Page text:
mandibular incisors and upward and backward movement of the condyle
during jaw closure and continuing till the upper and lower incision contact
the food.
3 r d teeth continues to move upward with the simultaneous application
of force on the food, and teeth in contact.
These three phases are refered to as opening, closing and power phase
respectively. 1 s t and 3 r d phases are similar to opening and closing of the
mandible. Once the teeth contact is reached during incision, the morphology
of the anterior teeth guides the mandibular movements to a considerable
extend.
b) Mastication:
Mastication can be described as having 3 basic strokes. Opening,
closing and power strokes. Chewing cycle associated with the mastication of
single piece of food is referred as chewing cycle / sequence. Chewing cycle
begins with the opening of the mouth by depression of the mandible, which is
accomplished by slight swing to the non chewing side and then back to the
chewing side. This is opening stroke.
From the position of the max opening, the mandibular incisors move
upward, forward and away from midline. This position of the upward
movement is called as closing or fast stroke.

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Completion of this leads to power stroke. Which is the forceful


contraction between occlusal surface of the molars and premolars. During this
stroke the incisions are moved back to midline. When the power stroke ends
before the upper and lower teeth make contact is called as Punture stroke.
Reflex control movements:
The muscles of TMJ like other muscles of the body are subjected to
both reflex control and control within CNS.
There are 3 principle reflexes which control the vertical relationship
between maxilla and mandible and hence TMJ movements, they are
a) Jaw jerk reflex:
It is sometimes refered to the jaw closing reflex. It is analogous to the
knew jerk. It is a strech reflex where by stretching the jaw closing muscles
usually by applying a down ward tap on the chin, produces a reflex
contraction of these muscles. The importance of this reflex is that, it
demonstrates the existence of the feedback mechanism from jaw closing
muscle to their own motor neuron in CNS. This feedback loop comes from
muscle spindle within the muscles. This feedback mechanism helps in fine
control of the TMJ movements throughout normal function like taking
account of consistency of food. No such mechanism as jaw opening reflex is
seen as these opening muscles contain less or no muscle spindles.
ii) Jaw opening reflex:
These are effected inhibition of activity of jaw closing muscles, but do
not show any activation of jaw opening muscle. This reflex can be triggered
by stimulation of mechano receptive nerves from most structures within the
mouth. The importance of these probably lies in their ability to prevent injury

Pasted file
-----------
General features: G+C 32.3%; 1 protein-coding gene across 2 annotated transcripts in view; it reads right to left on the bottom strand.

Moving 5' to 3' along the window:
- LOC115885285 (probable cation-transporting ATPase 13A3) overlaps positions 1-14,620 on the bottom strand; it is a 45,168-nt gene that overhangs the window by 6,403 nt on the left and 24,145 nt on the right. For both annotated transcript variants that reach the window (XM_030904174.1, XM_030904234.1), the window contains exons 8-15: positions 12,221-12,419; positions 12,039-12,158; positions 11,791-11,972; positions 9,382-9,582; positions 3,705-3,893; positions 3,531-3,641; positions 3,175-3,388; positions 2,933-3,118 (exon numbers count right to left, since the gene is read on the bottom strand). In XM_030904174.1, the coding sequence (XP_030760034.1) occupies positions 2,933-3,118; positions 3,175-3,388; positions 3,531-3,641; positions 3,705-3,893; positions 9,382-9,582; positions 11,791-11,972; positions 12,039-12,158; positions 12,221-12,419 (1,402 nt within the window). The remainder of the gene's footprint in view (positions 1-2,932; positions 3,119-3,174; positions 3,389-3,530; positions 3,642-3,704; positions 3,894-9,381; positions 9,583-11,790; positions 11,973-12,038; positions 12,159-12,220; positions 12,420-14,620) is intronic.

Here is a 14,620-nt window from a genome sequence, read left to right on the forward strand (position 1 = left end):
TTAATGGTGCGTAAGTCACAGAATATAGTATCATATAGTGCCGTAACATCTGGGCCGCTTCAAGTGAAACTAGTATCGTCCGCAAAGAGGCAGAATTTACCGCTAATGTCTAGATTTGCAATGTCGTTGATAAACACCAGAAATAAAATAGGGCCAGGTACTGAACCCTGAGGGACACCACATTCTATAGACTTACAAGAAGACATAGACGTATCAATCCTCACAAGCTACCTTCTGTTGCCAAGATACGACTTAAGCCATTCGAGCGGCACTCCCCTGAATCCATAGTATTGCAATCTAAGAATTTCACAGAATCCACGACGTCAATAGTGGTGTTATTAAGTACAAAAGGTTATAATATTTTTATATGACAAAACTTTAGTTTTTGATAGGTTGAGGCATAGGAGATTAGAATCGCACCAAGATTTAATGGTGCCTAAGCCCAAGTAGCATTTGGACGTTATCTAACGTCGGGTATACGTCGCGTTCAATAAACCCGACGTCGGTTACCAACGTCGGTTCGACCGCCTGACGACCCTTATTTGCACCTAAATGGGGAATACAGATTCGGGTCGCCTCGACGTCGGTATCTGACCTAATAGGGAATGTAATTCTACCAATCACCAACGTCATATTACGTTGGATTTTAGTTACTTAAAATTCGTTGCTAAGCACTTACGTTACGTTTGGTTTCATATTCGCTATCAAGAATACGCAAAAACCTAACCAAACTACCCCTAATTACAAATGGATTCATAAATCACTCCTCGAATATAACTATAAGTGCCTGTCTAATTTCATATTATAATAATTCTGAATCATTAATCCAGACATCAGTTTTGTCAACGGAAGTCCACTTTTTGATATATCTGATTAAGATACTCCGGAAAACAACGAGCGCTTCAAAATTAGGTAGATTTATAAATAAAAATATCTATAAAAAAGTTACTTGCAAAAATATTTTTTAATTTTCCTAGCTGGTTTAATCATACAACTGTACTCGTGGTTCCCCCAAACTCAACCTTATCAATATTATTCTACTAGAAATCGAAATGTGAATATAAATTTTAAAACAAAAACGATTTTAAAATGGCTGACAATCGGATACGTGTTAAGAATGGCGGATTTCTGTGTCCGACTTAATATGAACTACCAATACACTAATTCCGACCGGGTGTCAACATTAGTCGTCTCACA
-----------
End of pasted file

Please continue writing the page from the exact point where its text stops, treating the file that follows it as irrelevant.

while biting or chewing objects liable to produce damage.

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iii) Jaw unloading reflex


Jaw unloading reflex also involve a cessation of autivity on jaw closing
muscles, together with an activation of jaw opening muscles. This reflex is
evoked when a hard object which is being bitten breaks suddently, thus
unloading jaw closing muscles of the resistance against which they are
working, result of which is that, the opposing teeth do not forcibly hit into
one another thereby preventing damage.
Age changes in TMJ
Though variance structures makeup the TMJ, Glenoid fossa and the
condyle shows great importance.
Condyle:
The morphology and function of the TMJ is greatly affected by aging of
the mandible, especially by the loss of teeth. The convexity of the condyle
decreases in edentulous mandible compared with the mandible with teeth and
peak of the condyle normally appears in posterior part of head as against the
anterior or central in dentulous mandible. Condylar head decreases in height
due to loss of teeth much more than coronoid process thus making the littic
appear elongated. Some times drastic age changes may result in an almost
disappearance of the condylar head. These changes may be the result of
resorption or depression on articular surface or resorption on the posterior
aspect of head against the glenoid tuberculae.
Resorption occurs more frequently on the lateral aspect of the head
than medially and least in region of pterygoid fovea. The edentulous
mandible shows decreased density and loss of regularity of the bony
trabeculae.
The region of pterygoid forea is most difficult to resorb owing to the
great density of the underlying traberculae at the insertion of lateral
pterygoid muscle, which contributes to maintenance of bony structure. These
trabeculae are arranged in same direction as that of lateral pterygoid muscle.
Age changes in glenoid fossa:
In edentulous mandible the vertical dimension decrease and lateral
movements of the jaw changes along with resorption anterior marginal area of
the glenoid fossa. Thus the zygmoid curvature from the bottom of the fossa
into the eminence becomes more flattened. Changes also occur in medial and
lateral marginal areas of the fossa. The distance from the bottom of the fossa
to the lateral and medial margin of the fossa decrease in edentulous jaw and it
almost becomes flattened. However unlike the condyle, the shape and size of
the fossa do not change much.